Purpose of this Blog...

You may have noticed that not all books are equal in capturing children's imaginations and in cultivating those innocent, tender souls. My goal is to help you find the ones that do!
(Painting by Mary Cassatt: "Mrs Cassatt Reading to her Grandchildren" -1888)

Sunday, February 12, 2012


Button Hearts (for some reason, I called Candy Dots "buttons" when I was little):
These are the easiest homemade Valentines ever - make a bunch in a hurry!
From Martha Stewart [Source]

Try these cute last-minute Valentine's Day ideas I recently found on Follow Me on Pinterest (click the red "button" to follow me there, but I'm warning you: pinning all those ideas/recipes/crafts/books onto virtual bulletin boards can be addictive!).  Look what I found to make: Button Hearts,  Valentine Pretzel ButtonsCute-As-A-Button Valentine Cards, and a Sorted Button Valentine Heart.

At the end of my post you'll also find some fun books about buttons (and about something else, that most of us can't resist!)

Valentine Pretzel Buttons - Lately, when I go and visit my sister's kids, we make some form of these.  It started when a friend gifted them to me for Christmas one year (using the square butter pretzels, Rolo candies, and red and green M&M's)  I can't wait to try this version!
Recipe found HERE

Cute-As-A-Button Valentine Cards - A great way to use all those extra buttons you've collected through the years. I think these are adorable, but to make them with kids, I would just glue or tie on any cute "extra" buttons you have (without first making them into earrings).  The dowloadable card template is free...
Download the cards and tutorial HERE 

Sorted Button Valentine Heart - Look at this little guy, sorting his buttons into a muffin tin and gluing them onto his red paper heart!  What could be more fun?

Check out the finished MASTERPIECE!
[Source - Hands On: As We Grow]

Corduroy, by Don Freeman. Remember the teddy bear in green overalls who lives in a department store and wants a home? One day a little girl named Lisa comes and wants to buy him, but her mother tells her she's already spent enough money; and besides, the bear doesn't look new: he's missing a button. This fact sends him off in the middle of the night to search for it...maybe someone will buy him if he can find his button and fix his broken strap!
All at once he saw something small and round. "Why, here's my button," he cried. And he tried to pick it up. But, like all the other buttons on the mattress, it was tied down tight.
Will Corduroy ever find his button - or a home?

The Button Box, by Margaret S. Reid, Illustrated by Sarah Chamberlain.  This little book takes me back to a rainy day during my childhood, when I remember my mom getting out her Mason jar full of "extra buttons".  My siblings and I spent the afternoon counting and sorting all the colorful buttons. We eventually ended up threading one onto a sturdy, but thin piece of string or ribbon to play "Button Button, Who's Got the Button?" The colorful illustrations in this book show the buttons the boy discovers in his grandmother's button box - how they can be sorted, and where they may have originally come from.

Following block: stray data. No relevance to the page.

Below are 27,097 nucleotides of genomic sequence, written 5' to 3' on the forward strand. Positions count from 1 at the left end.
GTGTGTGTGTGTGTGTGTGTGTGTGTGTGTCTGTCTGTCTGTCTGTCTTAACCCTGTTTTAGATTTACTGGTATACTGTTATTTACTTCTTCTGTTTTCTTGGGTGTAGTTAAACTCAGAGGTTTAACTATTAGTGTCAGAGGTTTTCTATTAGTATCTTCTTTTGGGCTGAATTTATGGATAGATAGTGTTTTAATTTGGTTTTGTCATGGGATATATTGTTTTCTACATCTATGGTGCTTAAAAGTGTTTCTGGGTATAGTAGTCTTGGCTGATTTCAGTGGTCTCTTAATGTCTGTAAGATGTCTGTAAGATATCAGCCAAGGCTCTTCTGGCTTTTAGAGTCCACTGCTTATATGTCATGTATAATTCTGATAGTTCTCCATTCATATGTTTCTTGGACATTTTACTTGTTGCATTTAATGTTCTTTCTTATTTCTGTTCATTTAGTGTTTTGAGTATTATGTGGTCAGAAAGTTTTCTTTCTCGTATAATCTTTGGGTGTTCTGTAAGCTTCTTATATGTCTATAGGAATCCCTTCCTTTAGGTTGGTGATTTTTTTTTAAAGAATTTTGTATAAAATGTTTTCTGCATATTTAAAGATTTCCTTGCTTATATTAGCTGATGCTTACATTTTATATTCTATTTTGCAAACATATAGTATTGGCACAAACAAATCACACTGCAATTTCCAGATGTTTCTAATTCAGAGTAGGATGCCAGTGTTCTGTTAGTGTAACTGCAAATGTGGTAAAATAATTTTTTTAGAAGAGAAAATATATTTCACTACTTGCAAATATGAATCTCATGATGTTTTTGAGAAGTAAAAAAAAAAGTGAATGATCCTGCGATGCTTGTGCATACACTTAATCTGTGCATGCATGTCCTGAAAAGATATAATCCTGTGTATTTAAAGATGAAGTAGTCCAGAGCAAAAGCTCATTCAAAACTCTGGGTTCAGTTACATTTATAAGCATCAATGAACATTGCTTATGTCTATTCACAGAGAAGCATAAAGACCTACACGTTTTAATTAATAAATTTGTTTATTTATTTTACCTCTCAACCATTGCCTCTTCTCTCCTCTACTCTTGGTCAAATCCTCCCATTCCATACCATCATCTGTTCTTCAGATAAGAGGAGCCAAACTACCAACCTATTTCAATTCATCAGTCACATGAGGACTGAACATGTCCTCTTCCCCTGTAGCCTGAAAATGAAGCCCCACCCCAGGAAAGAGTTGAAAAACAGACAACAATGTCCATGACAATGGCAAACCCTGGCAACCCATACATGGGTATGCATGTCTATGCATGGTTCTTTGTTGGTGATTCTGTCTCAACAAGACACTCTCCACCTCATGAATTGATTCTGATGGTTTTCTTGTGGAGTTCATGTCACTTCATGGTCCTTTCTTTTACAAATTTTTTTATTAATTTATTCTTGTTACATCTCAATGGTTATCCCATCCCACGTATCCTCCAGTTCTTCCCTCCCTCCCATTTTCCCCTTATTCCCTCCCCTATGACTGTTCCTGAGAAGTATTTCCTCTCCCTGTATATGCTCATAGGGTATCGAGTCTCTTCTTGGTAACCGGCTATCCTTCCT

The Belly Button Book, by Sandra Boynton. Okay, well I know this isn't really a book about "buttons", but who can resist bare-bellied hippos and reading aloud the word, "Bee-Bo"?
Did you know Sandra wrote and illustrated a book for us grown-ups, too:  New York Times bestseller Chocolate: The Consuming Passion (you knew I had to work chocolate in here somewhere for Valentine's Day!  That was for you, Carol B-McK!)  It's out of print now, but hopefully you can find it at the library.
From the book jacket: Boynton's apologia for chocolate misses nothing. Myths are debunked: "chocolate is not fattening", she argues, "especially when the caloric expenditure of carrying it home from the store and hiding it from company is factored in". Directions are supplied: "to remove stains, lick them". Plus, "how to grow chocolate at home", a foolproof method for determining if chocolate is in season (does the name of the month contain the letter A, E, or U?), and a recipe for Hippo Pot de Mousse.

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1 comment:

  1. Ah! A fellow button addict! A button jar is still one of my favorite (and best-received) gifts for a five or six year old - nothing better than a mish-mosh of shapes and colors for supporting the urges of that age-group to sort and count and arrange (and craft). And now that you've reminded me of The Button Box book (it's been years since I've seen it), I will have to lay in a supply of those to accompany my gifts. (It seems to be in print still in paperback! Hooray!)
    And thanks for the recommendation of Boynton's chocolate book. She is one of my favorite author-illustrators for toddlers and preschoolers - her stories and pictures so often hit the spot for that age group and her wacky humor is as much fun for the grown-ups as it is for the little guys.